China’s Belt and Road Initiative (BRI), launched in 2013, is rapidly subsuming much of China’s political and economic involvement abroad. As a far-reaching infrastructure development and investment strategy, officially involving more than 130 countries, the expansion of the BRI raises important questions about its environmental impacts and its implications for environmental governance. This article examines how China is actively and rapidly developing an institutional architecture for its envisioned “green BRI,” considering the key actors, policies, and initiatives involved in the environmental governance of the BRI. We find that the current institutional architecture of the “green BRI” relies on voluntary corporate self-governance and a multitude of international and transnational sustainability initiatives. The effectiveness of the environmental governance of the BRI not only hinges on China’s priorities and commitments, but also on the political willingness and capacity of BRI partner countries to maintain, implement, and enforce stringent environmental laws and regulations. We conclude by outlining several environmental governance challenges and an agenda for future research.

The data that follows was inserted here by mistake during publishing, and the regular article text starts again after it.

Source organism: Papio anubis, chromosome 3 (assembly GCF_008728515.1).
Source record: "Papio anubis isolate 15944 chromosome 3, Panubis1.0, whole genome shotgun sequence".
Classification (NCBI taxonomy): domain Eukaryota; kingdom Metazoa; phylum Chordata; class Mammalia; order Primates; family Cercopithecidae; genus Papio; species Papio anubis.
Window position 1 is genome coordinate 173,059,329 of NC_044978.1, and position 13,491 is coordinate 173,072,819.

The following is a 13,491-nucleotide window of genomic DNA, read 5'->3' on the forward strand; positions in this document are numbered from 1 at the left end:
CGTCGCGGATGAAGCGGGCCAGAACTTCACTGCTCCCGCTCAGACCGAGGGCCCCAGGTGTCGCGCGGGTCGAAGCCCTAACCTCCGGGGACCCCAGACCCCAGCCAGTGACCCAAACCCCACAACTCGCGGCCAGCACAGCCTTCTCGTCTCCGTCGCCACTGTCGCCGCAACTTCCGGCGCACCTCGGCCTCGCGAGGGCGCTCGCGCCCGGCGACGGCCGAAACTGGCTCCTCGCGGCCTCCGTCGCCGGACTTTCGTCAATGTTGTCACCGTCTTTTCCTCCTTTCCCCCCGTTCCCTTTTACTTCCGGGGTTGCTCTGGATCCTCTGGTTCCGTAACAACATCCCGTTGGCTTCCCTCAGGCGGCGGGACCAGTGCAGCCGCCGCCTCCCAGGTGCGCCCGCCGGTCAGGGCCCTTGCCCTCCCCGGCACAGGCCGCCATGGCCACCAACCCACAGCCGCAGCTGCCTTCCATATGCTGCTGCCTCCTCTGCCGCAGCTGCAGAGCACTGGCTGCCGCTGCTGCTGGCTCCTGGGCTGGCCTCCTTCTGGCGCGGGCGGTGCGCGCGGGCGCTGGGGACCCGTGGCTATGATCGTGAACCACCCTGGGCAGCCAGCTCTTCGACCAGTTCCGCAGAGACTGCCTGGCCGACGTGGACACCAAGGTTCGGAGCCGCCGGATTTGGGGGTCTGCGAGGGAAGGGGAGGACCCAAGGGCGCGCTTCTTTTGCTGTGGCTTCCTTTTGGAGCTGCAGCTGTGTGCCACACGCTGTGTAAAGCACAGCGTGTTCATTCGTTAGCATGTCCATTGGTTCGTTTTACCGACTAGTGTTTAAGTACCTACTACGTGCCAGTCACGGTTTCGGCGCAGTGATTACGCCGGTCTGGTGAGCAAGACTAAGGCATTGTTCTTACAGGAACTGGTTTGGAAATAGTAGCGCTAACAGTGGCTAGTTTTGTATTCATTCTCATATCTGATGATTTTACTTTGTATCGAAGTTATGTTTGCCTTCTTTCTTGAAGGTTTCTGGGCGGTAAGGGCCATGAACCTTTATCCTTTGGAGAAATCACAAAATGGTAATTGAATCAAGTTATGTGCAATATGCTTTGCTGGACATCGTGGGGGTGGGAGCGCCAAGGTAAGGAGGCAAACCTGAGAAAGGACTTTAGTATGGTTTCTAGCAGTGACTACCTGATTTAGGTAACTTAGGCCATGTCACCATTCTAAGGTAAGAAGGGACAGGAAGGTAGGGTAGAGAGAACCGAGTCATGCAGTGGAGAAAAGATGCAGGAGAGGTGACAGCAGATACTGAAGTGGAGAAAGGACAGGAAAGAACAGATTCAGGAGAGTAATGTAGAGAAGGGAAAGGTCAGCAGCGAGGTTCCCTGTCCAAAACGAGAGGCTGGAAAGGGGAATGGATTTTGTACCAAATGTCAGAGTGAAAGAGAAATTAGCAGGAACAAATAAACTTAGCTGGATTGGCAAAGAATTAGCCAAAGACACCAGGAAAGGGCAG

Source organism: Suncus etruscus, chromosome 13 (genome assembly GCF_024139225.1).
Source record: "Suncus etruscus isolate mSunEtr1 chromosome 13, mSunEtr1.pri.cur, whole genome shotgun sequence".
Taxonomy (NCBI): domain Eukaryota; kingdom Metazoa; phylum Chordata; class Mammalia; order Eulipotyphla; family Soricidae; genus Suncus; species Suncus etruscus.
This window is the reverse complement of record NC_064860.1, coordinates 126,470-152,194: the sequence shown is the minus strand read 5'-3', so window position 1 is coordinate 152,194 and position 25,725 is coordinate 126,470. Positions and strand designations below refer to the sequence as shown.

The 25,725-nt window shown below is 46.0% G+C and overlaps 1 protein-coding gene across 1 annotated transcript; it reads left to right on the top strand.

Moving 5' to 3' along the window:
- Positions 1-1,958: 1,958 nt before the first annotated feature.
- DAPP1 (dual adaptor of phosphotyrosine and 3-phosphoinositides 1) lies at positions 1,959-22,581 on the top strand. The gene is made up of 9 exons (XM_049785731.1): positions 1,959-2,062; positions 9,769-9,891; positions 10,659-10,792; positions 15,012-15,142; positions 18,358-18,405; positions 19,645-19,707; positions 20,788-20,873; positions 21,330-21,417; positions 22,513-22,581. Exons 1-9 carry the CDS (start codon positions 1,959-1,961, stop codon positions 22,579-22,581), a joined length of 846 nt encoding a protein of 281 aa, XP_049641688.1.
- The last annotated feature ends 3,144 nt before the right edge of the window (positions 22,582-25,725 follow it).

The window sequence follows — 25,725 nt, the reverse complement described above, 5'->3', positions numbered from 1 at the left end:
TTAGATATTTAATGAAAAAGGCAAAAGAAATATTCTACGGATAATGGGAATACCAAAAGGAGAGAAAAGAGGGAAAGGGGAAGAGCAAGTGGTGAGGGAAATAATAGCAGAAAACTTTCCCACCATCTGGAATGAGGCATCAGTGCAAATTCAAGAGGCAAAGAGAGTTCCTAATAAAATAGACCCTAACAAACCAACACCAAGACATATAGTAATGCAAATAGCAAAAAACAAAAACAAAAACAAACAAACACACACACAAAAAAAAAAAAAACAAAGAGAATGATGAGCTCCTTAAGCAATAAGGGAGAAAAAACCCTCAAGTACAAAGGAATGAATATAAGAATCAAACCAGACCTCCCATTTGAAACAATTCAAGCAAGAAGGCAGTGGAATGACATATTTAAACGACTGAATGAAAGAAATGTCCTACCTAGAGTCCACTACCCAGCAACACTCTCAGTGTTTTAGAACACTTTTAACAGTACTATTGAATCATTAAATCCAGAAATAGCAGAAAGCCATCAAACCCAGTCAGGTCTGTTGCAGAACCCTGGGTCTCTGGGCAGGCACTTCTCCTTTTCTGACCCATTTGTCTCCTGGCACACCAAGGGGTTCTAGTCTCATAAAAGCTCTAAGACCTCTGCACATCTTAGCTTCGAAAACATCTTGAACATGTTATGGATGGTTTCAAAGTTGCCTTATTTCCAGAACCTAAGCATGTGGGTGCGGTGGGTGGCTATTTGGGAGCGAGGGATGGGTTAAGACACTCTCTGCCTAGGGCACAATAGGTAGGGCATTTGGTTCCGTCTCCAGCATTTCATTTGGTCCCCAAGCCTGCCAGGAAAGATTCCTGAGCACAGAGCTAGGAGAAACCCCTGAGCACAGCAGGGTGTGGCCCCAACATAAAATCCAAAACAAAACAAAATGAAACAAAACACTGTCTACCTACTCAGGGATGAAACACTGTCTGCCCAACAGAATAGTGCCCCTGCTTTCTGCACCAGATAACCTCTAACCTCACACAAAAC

CC BY-NC-ND 4.0
Coenen, J.; Bager, S.; Meyfroidt, P.; Newig, J. and Challies, E. (2021) 'Environmental Governance of China's Belt and Road Initiative'. Environmental Policy and Governance 31.1: 3-17
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